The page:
First Impressions of the AECs

Now that I have had a couple days to catch up on sleep (14hrs my first night back- yikes!), I have begun to formulate some thoughts on the American Eventing Championship experience.

First off, the show was very well run. Unlike some of the local events I have been to, the Tryon International Equestrian Center was absolutely crawling with volunteers. There were so many scribes that signed up to volunteer that I actually got bumped to bit check, and overflow volunteers went wherever they were needed. The overall atmosphere as a volunteer was really positive, and the faculty made sure to make us feel welcome and appreciated throughout our shift.


Coming into this AECs, knowing that it was Tryon’s first, and the USEA’s largest, meant that growing pains and hiccups were to be expected. But wherever possible, the Tryon team was exceptionally quick to make improvements on the fly. When trailer parking was filled up, bulldozers graded the rest of a scrubby field within a couple hours to allow for more. Anywhere there was an issue with the footing on cross country, you could see that they were putting down sand and gravel immediately. In one instance, where a downward hill caused lots of problems on the first day, we returned the next day to find the entire hill sanded, an effort that probably took the better part of the night to make possible.

We squeezed our trailer into the last spot available (white bumper pull), only to come back and discover the trailer parking area had been doubled

We squeezed our trailer into the last spot available (white bumper pull), only to come back and discover the trailer parking area had been doubled

And while I won’t get into my own thoughts around the technicality, etc, of the cross country course in this post, I will say that the even was absolutely spectator friendly. With the help of jumbotrons and grandstands overlooking the derby field, it was well and truly possible to see a lot of each rider’s run. While the giant screens were turned off at the lower levels, it was especially cool to be able to watch the water complex go and still see the majority of each Advanced rider’s course. Say what you will, but there is a pro to this set up, and that’s that it makes the sport more accessible to spectators and the public in general, in that through these new ways of watching the heart and soul of our sport, they can more readily understand and appreciate the tasks we ask of our horses.


Lastly, the main takeaway from the AEC’s is that this wasn’t a dressage show, folks. There was a real shake up in the standings at all the levels after both cross country and showjumping. Time was a factor for sure, but also occasional bogey fences that really tested some pairs. For instance, the unsuspecting table pictured above caused plenty of problems for the Beginner Novice riders if they didn’t keep their horses’ attention after the change in footing. Showjumping had a lot of atmosphere, and demanded a forward and balanced ride. It was obvious which horses were less fit when the rails came pouring down.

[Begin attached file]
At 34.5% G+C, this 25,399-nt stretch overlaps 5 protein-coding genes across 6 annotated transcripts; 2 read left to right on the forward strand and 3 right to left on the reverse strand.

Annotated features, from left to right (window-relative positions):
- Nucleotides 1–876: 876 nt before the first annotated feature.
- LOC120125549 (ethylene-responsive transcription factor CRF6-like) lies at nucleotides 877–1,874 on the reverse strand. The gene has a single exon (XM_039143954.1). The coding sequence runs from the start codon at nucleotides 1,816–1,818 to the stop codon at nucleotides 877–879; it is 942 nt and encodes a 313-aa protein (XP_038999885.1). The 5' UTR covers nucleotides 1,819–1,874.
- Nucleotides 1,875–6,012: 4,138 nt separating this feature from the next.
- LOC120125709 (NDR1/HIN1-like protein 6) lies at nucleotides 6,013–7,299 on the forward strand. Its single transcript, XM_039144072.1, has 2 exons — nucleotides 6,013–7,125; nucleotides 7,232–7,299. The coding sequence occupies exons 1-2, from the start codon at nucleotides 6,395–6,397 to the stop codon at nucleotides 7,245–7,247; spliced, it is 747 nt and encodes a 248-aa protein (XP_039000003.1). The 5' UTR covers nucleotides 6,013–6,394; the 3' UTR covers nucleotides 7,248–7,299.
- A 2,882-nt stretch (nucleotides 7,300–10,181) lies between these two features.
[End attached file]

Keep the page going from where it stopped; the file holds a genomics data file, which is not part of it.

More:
While there’s certainly room for improvement, it should be noted that every effort was made to make the competition a true championship. Regarding some of the controversy… more on that in a later post.



7 thoughts on “First Impressions of the AECs

  1. I’m glad you had a good experience. The number of horse falls was kind of alarming to me… But it’s nice that you experienced the same environment that I did when I showed there in July. I thought everyone was very friendly and it was definitely well organized.

    • So I asked about, and wasn’t hearing about the horse falls that people online were reporting- can you share a link? I definitely have some thoughts on the matter but don’t want to comment until having a better picture.

  2. So I looked up results for the divisions that ran the first day and only saw 2 people that have RF by their name in the Prelim division. There are some E’s and R’s but only 2 RF for the entire first day of XC. What happened at those RF’s? I don’t know- did the horse slip or was it just one of those “well shit I fell off” kind of falls?

    Overall I had a great time at TIEC and they really are trying to get feedback from everyone so they can improve the facility. loved how spectator friendly the venue was and can’t wait to see how it’s going to look when they punch the course out even further. I do think it’s eventually going to have a more open field sort of feel with the expansion of the course. Time will tell!!! But as far as BN goes- run and jump all the jumps weeeeeeeeeee!!!!!!!

  3. Glad you had a good time and it’s great to hear that the Tryon team was so dedicated to doing what they could to provide a good experience for competitors and spectators. I’m def curious to hear how people’s opinions shake out in the aftermath of the event, esp as it relates to what impact the design will (or won’t!) have on future events.

  4. Pingback: Phillip Dutton Clinic Recap | A House on a Hill

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